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Vermont Garden Journal: Organic Weed Control Methods

Duene Ellison
When thinking about organic weed control methods, the first defense is to prevent them.

Ben Franklin once said, “A man of words and not of deeds, is like a garden full of weeds.” Yes, with all the rain lately, weeds are having a hay day! Controlling them can be the bane of a gardener's existence and often the reason novice gardeners throw in the hoe and head for the beach come summer.

So let's talk about some organic weed control methods. The first defense against weeds is to prevent them. Last year we used burlap sacks to mulch our pathways and garden edges. You can just leave the bags to enjoy the colored pictures and writings, or cover them with straw or hay. Yes, hay will have more weed seeds than straw, but it's much cheaper and available. I find if I thickly apply the hay, weeds aren't an issue.

Another prevention method is to plant warm season veggies such as peppers, eggplant, and melons in plastic mulch. It keeps the weeds away and soil moist and warm. Save the organic mulches for cool season veggies and flowers such as snapdragons, broccoli and lettuce.

For those not mulch inclined, hand weeding is the next best option. The key is to weed frequently and shallowly. Use a small bladed hoe, such as a stirrup hoe, and gently cut the young weeds as they germinate at the soil line. Avoid deep hoeing or you'll bring up more weed seed from deeper in the soil. Hoeing and hand weeding often will keep the weeds away until your plants get big enough to shade them out. Control weeds on patios or along walkways with commercial products containing citrus and clove oil. They may have to be reapplied for tough weeds. Finally, eat your weeds. Lamb's quarters, pigweed, purslane, and dandelions are all edible, tasty and nutrition. I actually grow some of these intentionally as food.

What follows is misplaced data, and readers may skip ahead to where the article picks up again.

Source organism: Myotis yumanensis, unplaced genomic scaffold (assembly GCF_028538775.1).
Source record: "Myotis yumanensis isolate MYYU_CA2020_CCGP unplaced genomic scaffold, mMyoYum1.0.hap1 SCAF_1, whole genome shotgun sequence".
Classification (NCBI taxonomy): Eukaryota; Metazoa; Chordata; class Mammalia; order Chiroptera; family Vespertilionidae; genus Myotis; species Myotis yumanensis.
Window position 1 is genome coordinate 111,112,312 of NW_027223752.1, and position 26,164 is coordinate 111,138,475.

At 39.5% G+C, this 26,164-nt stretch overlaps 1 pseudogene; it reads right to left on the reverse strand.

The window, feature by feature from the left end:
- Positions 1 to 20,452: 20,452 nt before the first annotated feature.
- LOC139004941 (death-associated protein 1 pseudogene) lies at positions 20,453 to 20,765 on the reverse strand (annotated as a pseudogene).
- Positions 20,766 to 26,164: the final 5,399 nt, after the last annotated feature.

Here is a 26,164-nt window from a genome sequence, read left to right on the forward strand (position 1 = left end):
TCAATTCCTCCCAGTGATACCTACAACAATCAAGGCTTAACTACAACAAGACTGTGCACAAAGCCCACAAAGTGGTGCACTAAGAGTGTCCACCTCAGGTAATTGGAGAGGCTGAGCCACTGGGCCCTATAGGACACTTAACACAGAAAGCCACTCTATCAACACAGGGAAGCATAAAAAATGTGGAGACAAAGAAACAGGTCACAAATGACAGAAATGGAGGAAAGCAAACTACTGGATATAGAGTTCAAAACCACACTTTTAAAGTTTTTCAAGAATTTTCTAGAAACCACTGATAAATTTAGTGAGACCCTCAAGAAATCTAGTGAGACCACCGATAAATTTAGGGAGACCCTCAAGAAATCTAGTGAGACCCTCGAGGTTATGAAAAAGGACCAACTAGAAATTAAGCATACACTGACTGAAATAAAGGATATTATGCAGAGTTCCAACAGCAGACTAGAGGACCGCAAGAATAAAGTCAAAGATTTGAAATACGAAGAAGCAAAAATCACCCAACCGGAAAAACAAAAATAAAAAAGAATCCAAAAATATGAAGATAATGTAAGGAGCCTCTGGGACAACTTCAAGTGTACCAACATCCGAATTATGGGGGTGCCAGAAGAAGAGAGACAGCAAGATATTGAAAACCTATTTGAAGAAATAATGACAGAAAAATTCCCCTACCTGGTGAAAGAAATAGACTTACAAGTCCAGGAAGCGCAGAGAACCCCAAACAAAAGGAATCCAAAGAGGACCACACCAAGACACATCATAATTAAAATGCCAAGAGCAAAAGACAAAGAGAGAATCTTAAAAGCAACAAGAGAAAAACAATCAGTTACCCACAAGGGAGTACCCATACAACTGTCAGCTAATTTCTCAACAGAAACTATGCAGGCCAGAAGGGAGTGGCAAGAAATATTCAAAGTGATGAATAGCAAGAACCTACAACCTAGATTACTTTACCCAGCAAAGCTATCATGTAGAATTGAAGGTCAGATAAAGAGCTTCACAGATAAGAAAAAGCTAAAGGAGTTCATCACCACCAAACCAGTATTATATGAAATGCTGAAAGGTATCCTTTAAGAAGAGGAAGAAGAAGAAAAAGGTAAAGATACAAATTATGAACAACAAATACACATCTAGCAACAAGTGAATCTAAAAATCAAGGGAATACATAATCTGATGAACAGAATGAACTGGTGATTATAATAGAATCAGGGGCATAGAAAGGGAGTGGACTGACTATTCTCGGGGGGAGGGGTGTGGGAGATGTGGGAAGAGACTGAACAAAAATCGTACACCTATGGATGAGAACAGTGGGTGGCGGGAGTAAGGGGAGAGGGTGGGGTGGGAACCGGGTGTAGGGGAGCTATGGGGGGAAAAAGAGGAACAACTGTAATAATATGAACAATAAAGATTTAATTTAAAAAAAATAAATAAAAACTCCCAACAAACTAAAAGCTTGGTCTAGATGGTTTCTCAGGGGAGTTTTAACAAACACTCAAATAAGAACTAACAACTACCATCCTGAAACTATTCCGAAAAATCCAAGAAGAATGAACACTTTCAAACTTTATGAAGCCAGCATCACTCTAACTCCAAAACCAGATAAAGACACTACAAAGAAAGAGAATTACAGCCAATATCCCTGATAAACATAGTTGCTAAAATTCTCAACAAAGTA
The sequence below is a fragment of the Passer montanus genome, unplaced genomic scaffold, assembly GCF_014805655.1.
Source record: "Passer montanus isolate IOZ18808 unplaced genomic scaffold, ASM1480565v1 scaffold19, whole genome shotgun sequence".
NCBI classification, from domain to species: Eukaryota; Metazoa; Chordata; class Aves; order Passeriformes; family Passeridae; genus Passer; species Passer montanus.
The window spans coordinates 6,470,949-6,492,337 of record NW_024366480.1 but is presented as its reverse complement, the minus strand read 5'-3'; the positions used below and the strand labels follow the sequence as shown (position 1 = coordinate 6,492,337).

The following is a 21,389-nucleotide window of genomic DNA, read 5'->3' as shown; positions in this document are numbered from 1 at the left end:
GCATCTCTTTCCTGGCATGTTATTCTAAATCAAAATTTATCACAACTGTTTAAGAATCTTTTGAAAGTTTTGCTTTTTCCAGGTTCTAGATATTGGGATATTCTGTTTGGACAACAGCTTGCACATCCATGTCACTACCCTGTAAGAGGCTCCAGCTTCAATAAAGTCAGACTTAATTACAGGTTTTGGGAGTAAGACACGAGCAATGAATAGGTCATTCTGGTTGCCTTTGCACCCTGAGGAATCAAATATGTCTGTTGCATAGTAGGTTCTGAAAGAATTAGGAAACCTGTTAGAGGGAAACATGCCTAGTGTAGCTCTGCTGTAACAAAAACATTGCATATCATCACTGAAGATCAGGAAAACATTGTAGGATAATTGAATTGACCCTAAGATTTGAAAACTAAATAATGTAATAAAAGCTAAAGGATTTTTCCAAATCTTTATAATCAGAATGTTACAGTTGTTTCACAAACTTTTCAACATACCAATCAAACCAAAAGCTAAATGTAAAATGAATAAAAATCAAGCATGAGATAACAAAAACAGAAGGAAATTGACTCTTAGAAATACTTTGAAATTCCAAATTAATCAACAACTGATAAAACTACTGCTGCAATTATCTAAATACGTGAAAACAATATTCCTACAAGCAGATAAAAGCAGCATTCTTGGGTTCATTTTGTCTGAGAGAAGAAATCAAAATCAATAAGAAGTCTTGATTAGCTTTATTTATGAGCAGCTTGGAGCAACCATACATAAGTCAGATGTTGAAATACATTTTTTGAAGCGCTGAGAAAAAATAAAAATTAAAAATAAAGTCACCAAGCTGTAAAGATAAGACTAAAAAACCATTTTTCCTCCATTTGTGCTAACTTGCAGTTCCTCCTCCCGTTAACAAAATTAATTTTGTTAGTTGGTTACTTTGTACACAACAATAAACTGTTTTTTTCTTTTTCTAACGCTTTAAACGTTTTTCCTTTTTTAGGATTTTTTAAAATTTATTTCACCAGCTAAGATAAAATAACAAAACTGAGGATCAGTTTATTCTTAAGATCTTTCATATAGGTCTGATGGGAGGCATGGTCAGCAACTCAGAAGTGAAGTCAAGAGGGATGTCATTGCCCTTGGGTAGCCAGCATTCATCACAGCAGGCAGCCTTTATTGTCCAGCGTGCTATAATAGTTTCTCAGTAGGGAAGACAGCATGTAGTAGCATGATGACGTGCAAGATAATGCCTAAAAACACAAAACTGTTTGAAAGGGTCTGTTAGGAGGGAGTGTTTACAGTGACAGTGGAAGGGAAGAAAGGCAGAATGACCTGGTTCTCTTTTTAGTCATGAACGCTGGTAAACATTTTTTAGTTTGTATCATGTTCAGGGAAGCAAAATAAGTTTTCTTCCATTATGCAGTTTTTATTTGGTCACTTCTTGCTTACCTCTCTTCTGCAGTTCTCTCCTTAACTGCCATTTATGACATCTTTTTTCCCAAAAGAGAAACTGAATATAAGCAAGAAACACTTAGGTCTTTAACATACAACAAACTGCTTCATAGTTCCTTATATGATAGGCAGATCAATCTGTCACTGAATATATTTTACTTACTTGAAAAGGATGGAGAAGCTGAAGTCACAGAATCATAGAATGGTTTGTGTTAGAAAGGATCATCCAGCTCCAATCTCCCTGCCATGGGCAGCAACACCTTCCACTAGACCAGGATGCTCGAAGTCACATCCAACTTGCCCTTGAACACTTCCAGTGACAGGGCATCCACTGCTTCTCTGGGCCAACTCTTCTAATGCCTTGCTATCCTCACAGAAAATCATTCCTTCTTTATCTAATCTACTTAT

And now for this week's tip, stake tall perennials, such as delphinium and hollyhocks, now before their flower stalks blow over and break during the next thunderstorm.

Next week on the Vermont Garden Journal, I'll be talking about mulberries. Until then, I'll be seeing you in the garden.


Charlie Nardozzi is a nationally recognized garden writer, radio and TV show host, consultant, and speaker. Charlie is the host of All Things Gardening on Sunday mornings at 9:35 during Weekend Edition on Vermont Public. Charlie is a guest on Vermont Public's Vermont Edition during the growing season. He also offers garden tips on local television and is a frequent guest on national programs.
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